I'm learning the art (or is it a craft?) of stained glass. At this weblog, I record progress, note useful links, and document flesh wounds.
The Art League
Weisser Glass Studio
Virginia Stained Glass Co.
Glass Galleries Links List
The StoreFinder: Stained Glass Store Front
Nancy's Beginner Tips and Tricks
Splinter Removal Tips
Beaded Unity Candle
Green Tiered Lamp
December 19, 2002: Slow but Steady
Most of this week's expenditure of creative talents has been allocated to the artful wrapping of Christmas gifts (and to the not-so-artful shopping for them, but that's a whole other thing). I have, however, been working on my transom , in fits and starts, during brief spells of otherwise-unclaimed time.
I've got thirteen of seventeen pieces in place right now, but the way I'm having to build this design out, that number is so variable, upwards and downwards, as to mean not a whole hell of a lot. I'm having to do a lot of placing one piece in order to lead an abutting piece, then taking out one of those pieces in order to be able to slide in a piece somewhere else... it's like one of those plastic puzzle grids that used to be given out as children's party favors, where all the sliding numbered tiles would be jumbled out of order and you were to fix it using only the single empty space on the grid and your wits.
Like this here. After I've finished laying down the flower shape, the big clear piece in the upper right will have to be pulled out again, in order for me to fit in what's left. But for now its presence is crucial to shaping the flower.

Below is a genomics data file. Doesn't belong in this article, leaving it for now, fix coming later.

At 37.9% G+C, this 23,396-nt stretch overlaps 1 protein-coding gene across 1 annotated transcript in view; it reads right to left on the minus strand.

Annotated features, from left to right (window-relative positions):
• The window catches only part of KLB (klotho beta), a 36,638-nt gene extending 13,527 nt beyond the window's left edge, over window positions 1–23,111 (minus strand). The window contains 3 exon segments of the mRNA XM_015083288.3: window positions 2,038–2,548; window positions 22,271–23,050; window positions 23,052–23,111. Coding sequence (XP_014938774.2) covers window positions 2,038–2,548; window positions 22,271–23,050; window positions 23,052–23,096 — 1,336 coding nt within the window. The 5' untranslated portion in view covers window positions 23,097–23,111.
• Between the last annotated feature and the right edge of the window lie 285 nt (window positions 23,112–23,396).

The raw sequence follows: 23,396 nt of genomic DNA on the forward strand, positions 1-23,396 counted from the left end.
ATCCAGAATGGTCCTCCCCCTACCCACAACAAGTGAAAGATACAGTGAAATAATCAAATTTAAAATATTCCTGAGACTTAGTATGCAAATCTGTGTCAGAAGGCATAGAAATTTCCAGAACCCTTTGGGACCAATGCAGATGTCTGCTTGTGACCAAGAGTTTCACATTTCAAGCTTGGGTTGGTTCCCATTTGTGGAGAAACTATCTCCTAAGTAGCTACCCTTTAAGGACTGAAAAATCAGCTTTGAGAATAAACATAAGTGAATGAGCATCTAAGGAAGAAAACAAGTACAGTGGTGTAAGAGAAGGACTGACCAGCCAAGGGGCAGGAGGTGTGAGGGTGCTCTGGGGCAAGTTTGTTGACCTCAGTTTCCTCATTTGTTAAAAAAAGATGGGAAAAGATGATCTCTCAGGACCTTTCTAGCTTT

I am learning about the difficulty of true symmetry in stained glass. It's not that it can't be done, I imagine, it's just that you'd have to be a hell of a lot better than I am. Still, I'm close enough to pattern that I think once the piece is installed, no one will see the asymmetries unless they're looking for them. And I have high hopes for being able to smooth over some of these rough spots during the soldering process. Like that vertical line at the bottom center of the flower shape---right now it's a little loose and a lot crookedy because of the difficulty of getting all the glass to fit snug together in a spot where so many pieces meet---but I can solder it in straight and then all will be well.
Speaking of tricks for hiding flaws, I decided this week to ditch my idea of leading the transoms in 3/16" and 1/8" lead. The 1/8" is just too skinny to work with. The wider the face of the lead, the more you can get away with in terms of hiding the edges of a slightly wiggly "straight" line or other cutting/grinding flaws, and I'm discovering I need the forgiveness of wider-faced lead. So it's all 3/16" from here on out. The eighteen or twenty-four feet of 1/8" came I've got in the basement is gonna be there a while, I suspect.
Posted by Michelle on December 19, 2002 01:49 PM
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